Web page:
2. Take a page out of Donald Trump’s playbook, “You’ll never be the punchline if you always, completely embrace the joke.” Okay, Donald Trump didn’t say that verbatim, but you know it has to be a Donald mantra. Otherwise he would have blown his brains out long ago.
Lawrencius’s glittery letter continued:
‘I heard about your so called ‘book.’ I heard you’re self publishing? I hear you’re having to do all your own marketing which is just as well since, if you can’t be a real author, then you might as well peddle trinkets. That’s so pathetic. In a sad way. Like a desperate cry for attention...’ His letter goes on and on like this. It’s pithy barbs lodged in my brain.
You can hear them in there still, rattling around in my head.
A Google search for Lawrencius and his many works pulled up scant results. There’s a lot of entries in vanity presses, whose contributors all paid someone $50 to consider and edit their submission in return for a free copy of the publication (distributed only to those who foolishly paid $50 for a shoddy lit rag).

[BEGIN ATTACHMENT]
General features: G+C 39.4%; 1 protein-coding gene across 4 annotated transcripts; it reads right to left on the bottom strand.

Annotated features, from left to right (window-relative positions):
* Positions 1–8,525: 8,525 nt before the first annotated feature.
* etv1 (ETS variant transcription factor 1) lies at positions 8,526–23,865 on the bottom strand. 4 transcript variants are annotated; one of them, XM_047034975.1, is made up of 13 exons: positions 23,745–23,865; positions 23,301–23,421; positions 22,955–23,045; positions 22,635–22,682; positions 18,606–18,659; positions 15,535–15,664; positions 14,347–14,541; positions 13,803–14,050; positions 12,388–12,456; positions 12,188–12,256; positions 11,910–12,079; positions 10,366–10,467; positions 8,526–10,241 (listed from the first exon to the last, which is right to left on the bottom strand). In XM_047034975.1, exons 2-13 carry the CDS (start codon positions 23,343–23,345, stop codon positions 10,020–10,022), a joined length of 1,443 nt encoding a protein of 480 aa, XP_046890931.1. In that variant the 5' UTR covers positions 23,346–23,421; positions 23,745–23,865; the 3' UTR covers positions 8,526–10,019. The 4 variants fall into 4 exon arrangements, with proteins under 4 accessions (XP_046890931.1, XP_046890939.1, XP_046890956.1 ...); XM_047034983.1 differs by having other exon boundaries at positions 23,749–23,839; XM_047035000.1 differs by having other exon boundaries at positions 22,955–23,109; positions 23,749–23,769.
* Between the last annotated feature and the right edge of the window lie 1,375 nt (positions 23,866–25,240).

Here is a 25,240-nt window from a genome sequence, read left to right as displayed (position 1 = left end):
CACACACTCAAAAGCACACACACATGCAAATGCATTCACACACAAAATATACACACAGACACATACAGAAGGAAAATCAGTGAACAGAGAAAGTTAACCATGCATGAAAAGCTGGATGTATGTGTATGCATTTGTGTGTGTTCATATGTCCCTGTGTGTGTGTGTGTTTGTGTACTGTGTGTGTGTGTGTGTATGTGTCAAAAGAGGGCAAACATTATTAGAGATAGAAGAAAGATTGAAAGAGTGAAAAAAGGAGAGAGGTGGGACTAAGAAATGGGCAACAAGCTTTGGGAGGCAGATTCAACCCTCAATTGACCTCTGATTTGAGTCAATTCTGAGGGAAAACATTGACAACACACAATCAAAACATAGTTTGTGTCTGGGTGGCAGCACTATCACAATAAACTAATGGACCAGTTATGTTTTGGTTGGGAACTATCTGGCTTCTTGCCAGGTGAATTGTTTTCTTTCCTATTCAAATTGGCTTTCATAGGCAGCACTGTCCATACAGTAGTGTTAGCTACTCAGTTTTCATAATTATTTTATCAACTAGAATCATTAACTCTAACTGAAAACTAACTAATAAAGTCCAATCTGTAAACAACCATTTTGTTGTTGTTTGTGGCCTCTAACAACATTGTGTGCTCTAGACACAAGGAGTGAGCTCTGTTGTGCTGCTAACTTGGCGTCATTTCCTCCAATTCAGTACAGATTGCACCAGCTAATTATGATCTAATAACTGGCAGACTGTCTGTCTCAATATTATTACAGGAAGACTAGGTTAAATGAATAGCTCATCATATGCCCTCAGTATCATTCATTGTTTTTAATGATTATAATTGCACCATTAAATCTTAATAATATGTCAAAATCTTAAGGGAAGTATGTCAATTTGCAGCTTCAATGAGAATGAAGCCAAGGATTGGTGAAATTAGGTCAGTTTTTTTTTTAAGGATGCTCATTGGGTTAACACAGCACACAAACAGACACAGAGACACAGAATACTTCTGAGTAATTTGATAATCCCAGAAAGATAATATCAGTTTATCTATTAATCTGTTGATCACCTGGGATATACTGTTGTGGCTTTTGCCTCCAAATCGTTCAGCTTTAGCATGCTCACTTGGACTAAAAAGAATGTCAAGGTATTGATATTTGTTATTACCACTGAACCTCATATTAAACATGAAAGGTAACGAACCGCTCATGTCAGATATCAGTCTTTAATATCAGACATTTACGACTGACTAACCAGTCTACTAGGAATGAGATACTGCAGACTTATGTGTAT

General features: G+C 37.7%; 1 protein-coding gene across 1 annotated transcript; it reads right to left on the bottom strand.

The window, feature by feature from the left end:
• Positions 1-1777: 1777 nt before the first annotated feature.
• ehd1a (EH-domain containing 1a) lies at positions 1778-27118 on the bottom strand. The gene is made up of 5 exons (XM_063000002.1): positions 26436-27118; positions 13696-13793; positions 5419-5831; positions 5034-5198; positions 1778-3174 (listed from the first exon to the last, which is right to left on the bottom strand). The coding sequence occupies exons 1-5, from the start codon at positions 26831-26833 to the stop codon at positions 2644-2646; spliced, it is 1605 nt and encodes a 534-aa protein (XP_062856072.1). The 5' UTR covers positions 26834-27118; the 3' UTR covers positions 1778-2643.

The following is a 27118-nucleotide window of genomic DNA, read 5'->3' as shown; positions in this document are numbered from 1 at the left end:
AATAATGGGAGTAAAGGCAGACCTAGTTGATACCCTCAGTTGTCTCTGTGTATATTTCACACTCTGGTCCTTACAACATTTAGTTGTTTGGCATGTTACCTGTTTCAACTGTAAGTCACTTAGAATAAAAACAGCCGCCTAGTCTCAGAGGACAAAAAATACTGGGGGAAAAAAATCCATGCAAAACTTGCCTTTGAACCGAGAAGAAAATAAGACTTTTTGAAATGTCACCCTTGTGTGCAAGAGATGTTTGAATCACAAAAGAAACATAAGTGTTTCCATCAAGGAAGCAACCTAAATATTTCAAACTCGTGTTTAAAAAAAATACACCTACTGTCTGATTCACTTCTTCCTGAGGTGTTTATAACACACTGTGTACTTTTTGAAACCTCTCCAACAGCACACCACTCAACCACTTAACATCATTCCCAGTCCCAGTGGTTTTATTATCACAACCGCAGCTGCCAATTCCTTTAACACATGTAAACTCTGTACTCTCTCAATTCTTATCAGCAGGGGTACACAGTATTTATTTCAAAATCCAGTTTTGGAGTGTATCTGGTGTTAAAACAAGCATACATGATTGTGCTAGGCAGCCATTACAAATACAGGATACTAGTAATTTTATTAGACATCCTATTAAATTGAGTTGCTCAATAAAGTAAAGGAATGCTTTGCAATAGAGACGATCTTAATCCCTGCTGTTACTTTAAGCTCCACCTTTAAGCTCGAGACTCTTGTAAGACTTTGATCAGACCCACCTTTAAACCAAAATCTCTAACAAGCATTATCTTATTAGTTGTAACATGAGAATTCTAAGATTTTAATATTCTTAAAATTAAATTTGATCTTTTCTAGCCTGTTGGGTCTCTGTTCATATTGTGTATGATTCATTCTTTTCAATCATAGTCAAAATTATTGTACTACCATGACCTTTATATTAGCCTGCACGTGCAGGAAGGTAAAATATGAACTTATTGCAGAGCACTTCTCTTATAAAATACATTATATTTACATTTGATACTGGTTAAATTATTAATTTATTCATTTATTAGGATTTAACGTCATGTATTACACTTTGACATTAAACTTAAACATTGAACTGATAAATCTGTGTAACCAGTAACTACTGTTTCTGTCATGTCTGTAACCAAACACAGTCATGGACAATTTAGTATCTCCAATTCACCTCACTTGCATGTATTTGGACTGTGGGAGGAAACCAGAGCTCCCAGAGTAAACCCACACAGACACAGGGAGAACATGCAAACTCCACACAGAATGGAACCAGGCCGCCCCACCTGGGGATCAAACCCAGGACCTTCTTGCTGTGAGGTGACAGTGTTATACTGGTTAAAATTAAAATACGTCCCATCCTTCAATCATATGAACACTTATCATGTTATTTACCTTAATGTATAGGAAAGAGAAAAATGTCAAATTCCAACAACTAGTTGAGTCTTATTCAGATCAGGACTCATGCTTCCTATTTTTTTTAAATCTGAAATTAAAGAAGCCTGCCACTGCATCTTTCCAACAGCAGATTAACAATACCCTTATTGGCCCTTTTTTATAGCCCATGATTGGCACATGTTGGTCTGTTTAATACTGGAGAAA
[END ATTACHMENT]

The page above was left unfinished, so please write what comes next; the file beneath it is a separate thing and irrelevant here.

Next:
Google was also kind enough, to reveal Lawrencius’s address, which I followed to an apartment complex way out in the suburbs. I waited there for him, for a long time, and when he finally came out, I knew it was him since he still wore the same fedora with that stupid feather lodged in the brim.
He beeped the alarm to a small car parked just behind me. He got in and rolled down the window. I walked up to the car and said “Hey Steve!” and emptied a three pound bag of glitter into the open window. In his panic, cursing and flailing arms, my fabulous deposit was thoroughly distributed throughout the interior of the car, permanently embedding itself in the upholstery. Coughing and blinded, he sped off, windows billowing sparkling clouds like glittering streamers.
Where was he headed? I can’t say.
But I do know, when he gets there, he will show up looking absolutely fabulous.